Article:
Why it might not matter: All of these proposed techniques incorporate less implicit structure than many linguists know language contains, so while they’re likely capable of increasingly impressive feats of word-cognition, it’s likely that either orders of magnitude more data or significantly stronger priors in the models will be required to generate truly convincing facsimiles of language.
  Read more: Texygen: A Benchmarking Platform for Text Generation Models (Arxiv).

Scientists map Chinese herbal prescriptions to tongue images:
…Different cultures mean different treatments which mean different AI systems…
Researchers have used standardized image classification techniques to create a system that predicts a Chinese herbal prescription from the image of a tongue. This is mostly interesting because it provides further evidence of the breadth and pace of adoption of AI techniques in China and the clear willingness of people to provide data for such systems.
  Dataset: 9585 pictures of tongues from over 50 volunteers and their associated Chinese herbal prescriptions which span 566 distinct kinds of herb.
   Read more: Automatic construction of Chinese herbal prescription from tongue image via convolution networks and auxiliary latent therapy topics (Arxiv).

How’s my driving? Researchers create (slightly) generalizable gaze prediction system:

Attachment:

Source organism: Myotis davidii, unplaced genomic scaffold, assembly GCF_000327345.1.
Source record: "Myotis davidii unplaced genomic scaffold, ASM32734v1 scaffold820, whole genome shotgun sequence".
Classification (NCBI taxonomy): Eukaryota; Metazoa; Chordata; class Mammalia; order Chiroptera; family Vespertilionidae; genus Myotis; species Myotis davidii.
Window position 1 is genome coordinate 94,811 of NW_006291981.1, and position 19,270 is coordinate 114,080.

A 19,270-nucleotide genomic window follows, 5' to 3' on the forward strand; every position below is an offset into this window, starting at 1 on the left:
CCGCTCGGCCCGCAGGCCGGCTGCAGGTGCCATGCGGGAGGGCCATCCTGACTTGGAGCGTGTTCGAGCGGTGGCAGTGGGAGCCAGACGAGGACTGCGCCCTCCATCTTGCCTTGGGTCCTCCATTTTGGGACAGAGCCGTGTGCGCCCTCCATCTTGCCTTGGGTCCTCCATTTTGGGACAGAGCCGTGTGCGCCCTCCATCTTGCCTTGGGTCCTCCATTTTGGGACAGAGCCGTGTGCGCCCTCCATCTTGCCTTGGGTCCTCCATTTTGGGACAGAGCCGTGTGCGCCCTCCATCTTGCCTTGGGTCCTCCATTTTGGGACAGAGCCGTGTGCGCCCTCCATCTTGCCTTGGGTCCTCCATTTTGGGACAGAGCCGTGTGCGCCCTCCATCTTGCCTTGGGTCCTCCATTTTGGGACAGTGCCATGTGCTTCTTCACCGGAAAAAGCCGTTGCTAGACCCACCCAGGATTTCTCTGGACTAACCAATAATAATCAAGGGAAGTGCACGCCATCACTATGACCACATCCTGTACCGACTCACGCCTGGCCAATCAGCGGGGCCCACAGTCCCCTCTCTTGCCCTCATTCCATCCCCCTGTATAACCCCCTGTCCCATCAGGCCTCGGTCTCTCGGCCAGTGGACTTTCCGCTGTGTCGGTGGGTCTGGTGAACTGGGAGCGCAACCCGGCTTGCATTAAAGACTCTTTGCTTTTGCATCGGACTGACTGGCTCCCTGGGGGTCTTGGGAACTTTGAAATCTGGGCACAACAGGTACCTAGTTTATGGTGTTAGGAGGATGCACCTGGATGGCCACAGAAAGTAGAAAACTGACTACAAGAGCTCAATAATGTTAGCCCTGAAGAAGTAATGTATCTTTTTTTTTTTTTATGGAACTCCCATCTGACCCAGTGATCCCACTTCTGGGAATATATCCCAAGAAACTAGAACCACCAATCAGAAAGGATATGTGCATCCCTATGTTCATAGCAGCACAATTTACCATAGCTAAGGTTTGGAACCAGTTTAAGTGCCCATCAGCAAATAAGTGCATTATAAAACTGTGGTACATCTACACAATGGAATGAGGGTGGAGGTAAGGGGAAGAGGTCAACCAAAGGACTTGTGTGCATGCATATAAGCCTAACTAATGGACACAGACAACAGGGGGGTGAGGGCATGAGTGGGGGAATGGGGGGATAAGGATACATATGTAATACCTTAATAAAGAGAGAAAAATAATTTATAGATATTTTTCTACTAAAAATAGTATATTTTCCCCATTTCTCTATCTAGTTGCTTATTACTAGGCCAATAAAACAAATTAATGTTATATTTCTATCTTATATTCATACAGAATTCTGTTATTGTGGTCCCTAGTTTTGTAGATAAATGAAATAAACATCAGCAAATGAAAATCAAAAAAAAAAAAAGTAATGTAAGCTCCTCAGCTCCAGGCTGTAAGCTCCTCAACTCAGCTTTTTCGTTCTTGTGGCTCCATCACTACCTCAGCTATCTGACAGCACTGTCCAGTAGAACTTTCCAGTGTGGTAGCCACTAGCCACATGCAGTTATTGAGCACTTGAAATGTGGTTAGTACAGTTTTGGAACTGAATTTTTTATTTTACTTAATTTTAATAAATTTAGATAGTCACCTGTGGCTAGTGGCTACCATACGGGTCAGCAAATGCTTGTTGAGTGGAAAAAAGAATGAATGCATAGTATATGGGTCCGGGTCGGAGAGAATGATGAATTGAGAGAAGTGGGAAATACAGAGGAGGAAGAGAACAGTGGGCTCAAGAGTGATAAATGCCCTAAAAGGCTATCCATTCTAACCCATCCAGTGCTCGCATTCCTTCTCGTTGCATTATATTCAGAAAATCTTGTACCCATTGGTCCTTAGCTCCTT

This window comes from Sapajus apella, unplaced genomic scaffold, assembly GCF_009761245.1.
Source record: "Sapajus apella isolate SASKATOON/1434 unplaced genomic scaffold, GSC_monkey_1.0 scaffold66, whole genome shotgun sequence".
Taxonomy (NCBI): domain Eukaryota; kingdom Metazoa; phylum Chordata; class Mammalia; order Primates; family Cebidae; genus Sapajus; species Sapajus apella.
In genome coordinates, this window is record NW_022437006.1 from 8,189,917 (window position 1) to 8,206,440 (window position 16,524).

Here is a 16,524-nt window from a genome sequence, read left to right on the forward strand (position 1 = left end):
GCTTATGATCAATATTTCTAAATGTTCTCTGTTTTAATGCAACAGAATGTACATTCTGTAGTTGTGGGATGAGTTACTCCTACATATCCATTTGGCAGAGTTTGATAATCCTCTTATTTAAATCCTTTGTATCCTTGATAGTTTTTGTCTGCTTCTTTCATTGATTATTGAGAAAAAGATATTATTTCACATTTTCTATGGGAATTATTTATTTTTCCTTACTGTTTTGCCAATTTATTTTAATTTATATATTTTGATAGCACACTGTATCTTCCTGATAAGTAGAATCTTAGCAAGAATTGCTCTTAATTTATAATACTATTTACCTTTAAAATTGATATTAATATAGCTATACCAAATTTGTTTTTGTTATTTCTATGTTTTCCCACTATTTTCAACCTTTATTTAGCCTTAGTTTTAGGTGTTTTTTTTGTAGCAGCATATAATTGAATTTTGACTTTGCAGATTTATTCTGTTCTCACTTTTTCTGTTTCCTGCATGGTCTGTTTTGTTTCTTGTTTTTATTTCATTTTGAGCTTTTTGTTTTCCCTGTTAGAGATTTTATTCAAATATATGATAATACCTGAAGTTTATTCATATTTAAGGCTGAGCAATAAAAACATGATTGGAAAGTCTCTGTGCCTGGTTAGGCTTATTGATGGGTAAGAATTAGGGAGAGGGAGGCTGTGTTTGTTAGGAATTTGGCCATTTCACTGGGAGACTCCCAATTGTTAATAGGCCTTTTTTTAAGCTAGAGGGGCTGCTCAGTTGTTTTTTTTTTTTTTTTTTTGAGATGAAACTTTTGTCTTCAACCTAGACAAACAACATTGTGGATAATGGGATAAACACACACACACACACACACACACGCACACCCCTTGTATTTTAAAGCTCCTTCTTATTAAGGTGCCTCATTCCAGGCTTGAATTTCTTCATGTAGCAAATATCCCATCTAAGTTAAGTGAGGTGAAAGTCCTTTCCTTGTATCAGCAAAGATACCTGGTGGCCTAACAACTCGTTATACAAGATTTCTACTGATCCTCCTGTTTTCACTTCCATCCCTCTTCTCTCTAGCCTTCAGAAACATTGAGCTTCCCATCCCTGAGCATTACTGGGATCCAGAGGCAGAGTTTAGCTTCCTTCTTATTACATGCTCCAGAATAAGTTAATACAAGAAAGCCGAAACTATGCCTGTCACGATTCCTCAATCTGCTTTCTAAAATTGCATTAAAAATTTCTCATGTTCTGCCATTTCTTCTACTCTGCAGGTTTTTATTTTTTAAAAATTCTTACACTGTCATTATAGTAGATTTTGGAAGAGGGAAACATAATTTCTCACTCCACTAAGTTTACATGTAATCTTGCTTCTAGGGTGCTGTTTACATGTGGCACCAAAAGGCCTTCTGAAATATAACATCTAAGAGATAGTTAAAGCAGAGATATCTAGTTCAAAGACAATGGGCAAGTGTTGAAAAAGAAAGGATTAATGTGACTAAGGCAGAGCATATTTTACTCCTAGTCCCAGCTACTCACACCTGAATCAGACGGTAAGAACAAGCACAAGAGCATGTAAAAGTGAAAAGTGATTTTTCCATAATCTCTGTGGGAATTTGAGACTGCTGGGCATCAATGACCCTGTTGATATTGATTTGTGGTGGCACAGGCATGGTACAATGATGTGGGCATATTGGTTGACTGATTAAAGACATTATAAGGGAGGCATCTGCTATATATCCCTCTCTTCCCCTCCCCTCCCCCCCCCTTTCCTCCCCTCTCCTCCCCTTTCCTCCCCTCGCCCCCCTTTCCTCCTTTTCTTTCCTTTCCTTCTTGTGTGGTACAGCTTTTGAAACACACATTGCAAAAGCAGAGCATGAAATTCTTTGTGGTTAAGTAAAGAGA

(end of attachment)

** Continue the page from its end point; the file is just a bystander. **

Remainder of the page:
…Figuring out what a driver is looking at has implications for driver safety & attentiveness…
One of the most useful (and potentially dangerous) aspects of modern AI is how easy it is to take an existing dataset, slightly augment it with new domain-specific data, then solve a new task the original dataset wasn’t considered for. That’s the case for new research from the University of California at San Diego, which proposes to better predict the locations that a driver’s gaze is focused on, by using a combination of ImageNet and new data. The resulting gaze-prediction system beats other baselines and vaguely generalizes outside of its training set.
  Dataset: To collect the original dataset for the study the researchers mounted two cameras inside and one camera outside a car; the two inside cameras capture the driver’s face from different perspectives and the external one captures the view of the road. They hand-label seven distinct regions that the driver could be gazing at, providing the main training data for the dataset. This dataset is then composed of eleven long drives split across ten subjects driving two different cars, all using the same camera setup.
  Technique: The researchers propose a two-stage pipeline, consisting of an input pre-processing pipeline that performs face detection and then further isolates the face through one of four distinct techniques. These images are then fed into the second stage of the network, which consists of one of four different neural network approaches (AlexNet, VGG, ResNet, and SqueezeNet) for fine-tuning.